University of Cambridge researchers have developed a type of microchip based on spintronics that allows information to travel in three dimensions.
To create the microchip, the researchers used an experimental technique called sputtering, which involves layering cobalt, platinum, and ruthenium atoms on a silicon chip. The cobalt and platinum atoms store the digital information similar to the way hard disk drives store data: the ruthenium atoms act as messengers, communicating data between other layers of cobalt and platinum. The researchers then used a laser technique called MOKE to probe the data content of the different layers. As the researchers switched a magnetic field on and off, they used the MOKE signal to watch the data climb layer by layer from the bottom of the chip to the top.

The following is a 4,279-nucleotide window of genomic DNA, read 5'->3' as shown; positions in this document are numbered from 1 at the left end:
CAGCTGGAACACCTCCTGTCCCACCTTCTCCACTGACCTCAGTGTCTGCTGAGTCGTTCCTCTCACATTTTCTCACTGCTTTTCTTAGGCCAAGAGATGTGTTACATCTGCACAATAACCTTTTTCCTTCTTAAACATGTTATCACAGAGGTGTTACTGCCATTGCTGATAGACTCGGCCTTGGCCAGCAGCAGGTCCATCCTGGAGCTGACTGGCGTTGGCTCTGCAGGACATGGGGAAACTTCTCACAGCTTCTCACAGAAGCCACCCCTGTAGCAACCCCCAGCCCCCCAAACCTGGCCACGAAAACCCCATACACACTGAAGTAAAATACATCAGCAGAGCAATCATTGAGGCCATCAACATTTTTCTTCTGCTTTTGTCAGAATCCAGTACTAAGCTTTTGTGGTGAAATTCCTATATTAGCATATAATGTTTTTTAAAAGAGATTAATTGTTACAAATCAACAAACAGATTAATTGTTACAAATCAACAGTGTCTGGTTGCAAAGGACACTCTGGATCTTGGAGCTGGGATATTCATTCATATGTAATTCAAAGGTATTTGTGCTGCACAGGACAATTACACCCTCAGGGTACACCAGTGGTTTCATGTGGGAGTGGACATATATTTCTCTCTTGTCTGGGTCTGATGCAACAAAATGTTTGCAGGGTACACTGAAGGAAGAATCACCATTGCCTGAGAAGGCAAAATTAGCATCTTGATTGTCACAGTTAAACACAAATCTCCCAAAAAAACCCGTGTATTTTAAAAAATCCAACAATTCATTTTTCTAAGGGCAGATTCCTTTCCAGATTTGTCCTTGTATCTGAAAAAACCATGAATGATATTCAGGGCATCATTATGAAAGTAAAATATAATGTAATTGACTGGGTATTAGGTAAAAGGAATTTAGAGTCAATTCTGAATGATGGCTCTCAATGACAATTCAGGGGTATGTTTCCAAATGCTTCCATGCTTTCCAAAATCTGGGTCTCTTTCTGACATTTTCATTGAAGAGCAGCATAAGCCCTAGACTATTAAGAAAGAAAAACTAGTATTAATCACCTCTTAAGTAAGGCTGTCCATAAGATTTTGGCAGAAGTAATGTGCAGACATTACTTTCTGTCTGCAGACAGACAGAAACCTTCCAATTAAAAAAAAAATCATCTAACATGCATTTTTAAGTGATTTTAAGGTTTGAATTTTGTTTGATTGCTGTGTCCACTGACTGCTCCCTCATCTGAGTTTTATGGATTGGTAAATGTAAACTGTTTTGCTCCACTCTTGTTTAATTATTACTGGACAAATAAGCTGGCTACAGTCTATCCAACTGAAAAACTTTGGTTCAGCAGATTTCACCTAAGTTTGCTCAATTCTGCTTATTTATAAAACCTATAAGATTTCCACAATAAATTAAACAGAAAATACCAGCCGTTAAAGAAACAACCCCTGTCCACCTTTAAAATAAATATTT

"I find it amazing that by using nanotechnology not only can we build structures with such precision in the lab, but also using advanced laser instruments we can actually see the data climbing this nano-staircase step by step," says Cambridge professor Russell Cowburn. "This is the 21st century way of building things — harnessing the basic power of elements and materials to give built-in functionality."
From University of Cambridge
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